WAO\'s Message on International Women\'s Day

Posted on 04 March 2002

WAO's Message on International Women's Day 

March 8 is International Women's Day. On this day, women all across the world gather their voices in a united celebratory shout in recognition of the struggles and victories of the women's movement. It is also a day to plan for future strategies in eliminating all forms of discrimination against women. In 1945, the United Nations formally recognised gender equality as a fundamental human right, and in 1981 the Convention Against All Forms of Discrimination (CEDAW) came into force, which Malaysia has ratified to in 1995.

Historically, International Women's Day was celebrated in commemoration of one of the first organised actions by working women in New York in 1909, where 20,000 women immigrant workers and women activists gathered together to fight for better working conditions, the universal right to vote, as well as an end to child labour. In Malaysia, the women's movement has observed International Women's Day through advocating and lobbying for law and policy reform on issues of violence against women.

Freedom from violence and equal treatment are two fundamental human rights of women.

This year, Women's Aid Organisation (WAO) would like to extend this call by addressing violence against women in the workplace; focusing on sexual harassment and foreign domestic worker abuse.

Sexual harassment is a prevalent problem that many women face in the workplace. In a survey conducted by The Women's Development Collective and All Women's Action Society, 92.8 percent women have been victims of some form of sexual harassment on the job. It has been largely dismissed as a trivial problem that has no serious repercussions, but studies have shown that it has real implications on productivity, efficiency and employee turnover, and can also result in stress related physical injuries in the victims. More importantly, by not addressing the issue, it is tantamount to endorsing abuse of power in the workplace. Sexual harassment is not about mutual attraction, it is about abuse of power. Due to the hierarchical nature of a workplace, a superior with power over position and wages can abuse this power by making sexual advances or exerting pressure to compliance with the threat of dismissal. Sexual harassment can have severe consequences to the victim's sense of safety, self-worth and confidence, and can pose a serious threat to the space that women everywhere have fought hard to claim in the working environment.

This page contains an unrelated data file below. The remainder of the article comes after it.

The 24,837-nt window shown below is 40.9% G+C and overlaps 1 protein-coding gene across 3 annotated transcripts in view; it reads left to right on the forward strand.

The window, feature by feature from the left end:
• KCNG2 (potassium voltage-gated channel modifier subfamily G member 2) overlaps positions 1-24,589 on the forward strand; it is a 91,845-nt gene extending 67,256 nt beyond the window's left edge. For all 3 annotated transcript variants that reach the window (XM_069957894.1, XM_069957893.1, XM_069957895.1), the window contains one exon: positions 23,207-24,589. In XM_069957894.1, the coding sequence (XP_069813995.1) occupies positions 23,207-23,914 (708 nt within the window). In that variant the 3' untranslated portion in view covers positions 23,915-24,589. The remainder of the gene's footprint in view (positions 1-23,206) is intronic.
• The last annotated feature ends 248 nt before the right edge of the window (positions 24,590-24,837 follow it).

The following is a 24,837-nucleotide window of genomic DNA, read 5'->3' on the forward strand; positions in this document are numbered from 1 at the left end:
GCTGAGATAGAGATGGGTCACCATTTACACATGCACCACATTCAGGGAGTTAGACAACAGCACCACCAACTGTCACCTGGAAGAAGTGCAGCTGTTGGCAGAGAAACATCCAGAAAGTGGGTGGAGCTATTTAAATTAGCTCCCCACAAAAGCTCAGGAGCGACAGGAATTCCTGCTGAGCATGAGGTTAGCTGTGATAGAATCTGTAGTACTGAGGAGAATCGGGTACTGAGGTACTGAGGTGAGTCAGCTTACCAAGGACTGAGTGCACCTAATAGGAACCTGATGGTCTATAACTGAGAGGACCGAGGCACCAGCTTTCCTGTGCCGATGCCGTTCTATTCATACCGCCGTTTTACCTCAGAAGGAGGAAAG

We urge the Malaysian government to legislate on sexual harassment to provide meaningful recourse to victims of sexual harassment, and to prevent further discrimination of women in the workplace.

Foreign domestic workers are an especially vulnerable section in the working society. This is because they face multiple discrimination as women and as foreigners in the country. The issue of foreign domestic worker abuse is becoming one of the growing concerns in Malaysia as more cases are being brought to the public attention by the media. Yet xenophobic responses to the violence impedes the protection of their rights as employees. Foreign domestic workers are perceived to be culturally inferior with negative values and the propensity to harm our families. Surely one race is not superior to another. Foreign domestic workers are seen as economic entities with no human rights, thus not requiring any form of protection mechanisms. The lack of legal safeguard encourages severe physical, psychological and economical abuse, and when a foreign domestic worker is beaten, raped or cheated, she will find that she has very little recourse to justice.

We urge that the Malaysian public extend their compassion and respect for human rights to foreign domestic workers. We also urge the Malaysian government to formulate and implement a standard employment contract between employers and foreign domestic workers to ensure that their rights as employees are protected.

This year, WAO recognises the value of working women in our country, and we call upon every single Malaysian to join the efforts of the women's movement to eliminate discrimination and to end violence against women.

As stated by the United Nation's Secretary General, Kofi Annan in his message for this year's International Women's Day, "… as we prepare for the vital challenges before us, let us all be mindful that the achievement of women's rights is not the responsibility of women alone -- it is the responsibility of us all."

Jaclyn Kee
Communications Officer
Women's Aid Organisation
6 March 2002

International Women's Day is a day of celebration for women everywhere - in recognition of their struggles, their victories and their future.
Join us in this event, and do your bit for the empowerment of women!

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